‘I Think I’m A Poof’: A Sydney author has written the book he needed in Primary School.

 

Poof.  Gaylord. Fag.

Confronting words. Especially for a child.  But when Samuel Leighton-Dore was young, they were all too frequent.

“I was called all the words under the sun”, he said.

“I could barely turn a corner without having something hurled at me.”

Now, the Sydney based author has penned a book – the book he says he needed when he was in Primary School.

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I Think I’m A Poof tells the story of Johnny, a boy with a secret; he thinks he’s gay. Dubbed “a charming “coming out” tale for all ages, it promises to leave the reader with a smile on their face.

It’s the kind of subject that is often reserved for adults, but from the age of seven, Leighton-Dore says he felt “different”.

“It was incredibly isolating” he said.

“There needs to be more about gender issues for young people.”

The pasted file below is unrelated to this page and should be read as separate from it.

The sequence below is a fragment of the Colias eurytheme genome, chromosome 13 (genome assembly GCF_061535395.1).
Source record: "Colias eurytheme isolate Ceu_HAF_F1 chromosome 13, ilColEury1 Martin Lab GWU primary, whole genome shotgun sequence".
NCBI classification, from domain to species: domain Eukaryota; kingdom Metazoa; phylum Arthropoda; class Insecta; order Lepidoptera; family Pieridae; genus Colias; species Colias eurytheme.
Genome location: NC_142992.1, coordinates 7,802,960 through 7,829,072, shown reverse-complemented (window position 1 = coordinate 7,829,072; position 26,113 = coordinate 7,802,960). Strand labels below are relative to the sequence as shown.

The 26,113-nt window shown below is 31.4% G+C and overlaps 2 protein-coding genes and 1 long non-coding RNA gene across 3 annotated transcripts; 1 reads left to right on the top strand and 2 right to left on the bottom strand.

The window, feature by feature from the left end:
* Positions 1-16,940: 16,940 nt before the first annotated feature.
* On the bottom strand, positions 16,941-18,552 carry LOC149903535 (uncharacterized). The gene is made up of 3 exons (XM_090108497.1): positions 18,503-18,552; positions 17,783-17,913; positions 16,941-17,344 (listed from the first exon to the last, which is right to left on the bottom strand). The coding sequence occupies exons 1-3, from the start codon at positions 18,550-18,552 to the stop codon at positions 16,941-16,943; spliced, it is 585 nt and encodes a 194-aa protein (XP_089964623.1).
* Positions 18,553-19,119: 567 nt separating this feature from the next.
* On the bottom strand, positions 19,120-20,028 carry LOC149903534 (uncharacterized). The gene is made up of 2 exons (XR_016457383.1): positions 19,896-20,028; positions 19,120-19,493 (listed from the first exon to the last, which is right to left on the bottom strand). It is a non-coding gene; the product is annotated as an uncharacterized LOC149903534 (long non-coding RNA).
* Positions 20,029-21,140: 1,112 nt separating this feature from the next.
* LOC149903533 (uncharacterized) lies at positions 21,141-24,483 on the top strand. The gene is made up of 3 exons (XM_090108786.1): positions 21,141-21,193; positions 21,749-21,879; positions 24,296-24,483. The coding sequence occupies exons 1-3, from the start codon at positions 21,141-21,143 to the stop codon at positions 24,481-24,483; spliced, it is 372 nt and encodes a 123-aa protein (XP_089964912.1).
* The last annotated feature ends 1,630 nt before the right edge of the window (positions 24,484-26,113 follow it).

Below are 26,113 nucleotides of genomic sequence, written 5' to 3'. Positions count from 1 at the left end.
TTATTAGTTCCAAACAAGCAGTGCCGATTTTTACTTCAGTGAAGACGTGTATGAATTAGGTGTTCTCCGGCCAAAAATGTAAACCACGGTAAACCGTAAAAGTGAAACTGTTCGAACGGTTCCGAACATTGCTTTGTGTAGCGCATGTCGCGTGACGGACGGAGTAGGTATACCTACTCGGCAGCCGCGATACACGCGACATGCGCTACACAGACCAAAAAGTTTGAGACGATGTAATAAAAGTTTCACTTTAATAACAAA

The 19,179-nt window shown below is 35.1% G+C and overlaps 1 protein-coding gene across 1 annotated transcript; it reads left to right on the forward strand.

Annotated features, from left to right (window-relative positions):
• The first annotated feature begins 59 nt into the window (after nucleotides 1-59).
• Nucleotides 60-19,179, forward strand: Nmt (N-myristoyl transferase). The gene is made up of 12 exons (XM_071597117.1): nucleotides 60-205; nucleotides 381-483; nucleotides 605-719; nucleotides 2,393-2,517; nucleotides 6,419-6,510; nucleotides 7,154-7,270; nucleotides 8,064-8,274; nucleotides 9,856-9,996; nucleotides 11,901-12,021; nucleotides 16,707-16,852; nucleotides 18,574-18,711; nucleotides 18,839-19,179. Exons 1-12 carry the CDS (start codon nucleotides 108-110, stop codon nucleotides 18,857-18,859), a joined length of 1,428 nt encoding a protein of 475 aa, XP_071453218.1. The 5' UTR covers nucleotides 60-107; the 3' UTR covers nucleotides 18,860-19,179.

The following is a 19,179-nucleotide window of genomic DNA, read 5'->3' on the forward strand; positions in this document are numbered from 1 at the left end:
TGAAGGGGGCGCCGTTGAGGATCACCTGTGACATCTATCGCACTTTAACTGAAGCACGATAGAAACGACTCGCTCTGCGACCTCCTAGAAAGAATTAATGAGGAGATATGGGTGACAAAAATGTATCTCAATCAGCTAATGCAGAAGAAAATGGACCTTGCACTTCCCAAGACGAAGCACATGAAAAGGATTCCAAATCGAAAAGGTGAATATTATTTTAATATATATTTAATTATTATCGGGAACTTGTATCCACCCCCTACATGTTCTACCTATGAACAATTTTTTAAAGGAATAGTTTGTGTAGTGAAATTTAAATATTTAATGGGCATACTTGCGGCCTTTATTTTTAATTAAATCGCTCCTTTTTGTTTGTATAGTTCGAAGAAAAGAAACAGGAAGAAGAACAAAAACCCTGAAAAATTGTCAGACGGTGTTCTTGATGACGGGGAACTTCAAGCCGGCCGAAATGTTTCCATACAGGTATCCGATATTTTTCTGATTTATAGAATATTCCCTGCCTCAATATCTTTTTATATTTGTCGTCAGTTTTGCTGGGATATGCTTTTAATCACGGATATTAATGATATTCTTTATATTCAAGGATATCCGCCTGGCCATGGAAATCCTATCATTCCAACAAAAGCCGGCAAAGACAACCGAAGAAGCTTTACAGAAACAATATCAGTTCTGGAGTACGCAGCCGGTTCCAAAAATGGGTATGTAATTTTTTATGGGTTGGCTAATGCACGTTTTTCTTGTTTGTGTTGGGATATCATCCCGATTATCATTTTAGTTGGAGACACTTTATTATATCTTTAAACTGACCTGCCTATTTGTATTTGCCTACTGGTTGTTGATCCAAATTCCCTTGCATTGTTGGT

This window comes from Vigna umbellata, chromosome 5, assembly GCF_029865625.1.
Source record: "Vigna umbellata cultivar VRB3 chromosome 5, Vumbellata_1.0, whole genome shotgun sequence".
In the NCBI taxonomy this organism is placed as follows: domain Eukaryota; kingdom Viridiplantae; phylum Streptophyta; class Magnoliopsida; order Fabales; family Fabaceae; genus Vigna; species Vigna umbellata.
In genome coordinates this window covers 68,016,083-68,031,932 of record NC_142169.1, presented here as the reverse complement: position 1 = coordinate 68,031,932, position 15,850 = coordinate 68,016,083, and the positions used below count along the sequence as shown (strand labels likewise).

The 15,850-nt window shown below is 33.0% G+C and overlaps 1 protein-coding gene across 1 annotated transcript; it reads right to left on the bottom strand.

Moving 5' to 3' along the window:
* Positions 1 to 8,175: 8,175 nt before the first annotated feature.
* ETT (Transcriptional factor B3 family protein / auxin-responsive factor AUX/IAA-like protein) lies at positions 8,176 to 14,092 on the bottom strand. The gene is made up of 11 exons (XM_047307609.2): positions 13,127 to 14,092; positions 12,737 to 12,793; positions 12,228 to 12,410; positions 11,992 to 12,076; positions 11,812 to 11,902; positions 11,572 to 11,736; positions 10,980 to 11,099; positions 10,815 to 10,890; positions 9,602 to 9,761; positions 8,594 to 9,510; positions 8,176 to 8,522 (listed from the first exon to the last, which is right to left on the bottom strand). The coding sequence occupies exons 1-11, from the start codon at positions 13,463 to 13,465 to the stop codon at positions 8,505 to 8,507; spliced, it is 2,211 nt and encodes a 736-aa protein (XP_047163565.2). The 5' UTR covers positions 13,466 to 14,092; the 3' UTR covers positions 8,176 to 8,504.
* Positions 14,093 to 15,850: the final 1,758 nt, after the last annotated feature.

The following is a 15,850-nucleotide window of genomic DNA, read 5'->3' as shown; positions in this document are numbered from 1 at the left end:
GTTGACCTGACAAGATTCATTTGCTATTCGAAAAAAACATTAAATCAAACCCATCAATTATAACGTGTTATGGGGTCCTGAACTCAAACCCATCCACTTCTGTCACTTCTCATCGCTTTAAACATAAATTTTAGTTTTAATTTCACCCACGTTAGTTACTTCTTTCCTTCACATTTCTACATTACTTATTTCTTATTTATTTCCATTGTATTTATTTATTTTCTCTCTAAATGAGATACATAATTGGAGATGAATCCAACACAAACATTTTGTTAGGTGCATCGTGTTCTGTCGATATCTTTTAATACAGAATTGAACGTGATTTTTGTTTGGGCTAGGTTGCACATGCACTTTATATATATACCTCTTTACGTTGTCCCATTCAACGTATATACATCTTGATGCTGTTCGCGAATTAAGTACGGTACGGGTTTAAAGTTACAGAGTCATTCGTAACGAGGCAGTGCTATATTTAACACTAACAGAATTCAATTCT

I think I'm a poof
Inside the book

It wasn’t the easiest book to get published.  The title and some content was deemed unpalatable by major publishers.  Leighton-Dore was asked to change the title and content to something less direct, like The Boy Who Liked Boys. 

He chose instead to stand his ground and self-publish with the original title.

He told Andrew Daddo and Holly Wainwright this week on the  This Glorious Mess podcast that “these are the words that kids are hearing.”

“I think if we are able to introduce kids that are different to words like this in a way that is safe, and humorous, they pack less of a punch when they come from bullies.” he said.

 

Listen to the interview here:

The writer, whose mother is a sexual counselor, said a lot of students bullied over their sexuality find the counselling process clinical and segregating. By writing a book with humor, it created a safe space for families to have these often difficult conversations.

 

I think I'm a poof

 

“With tongue firmly in cheek, this little book is my way of starting what I believe to be an important conversation. It remains true that most LGBT children will spend years in that awful figurative closet – questioning themselves, their identity and their sexuality.” he said.

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A photo posted by Samuel Leighton-Dore (@samleightondore) on

Since releasing the book, the Sydney-based author has had former bullies reach out and apologise.

“I can’t help but wonder whether I might have felt braver, sooner, should a book like this have come in to my possession back then.”

 

Listen to the full episode here:

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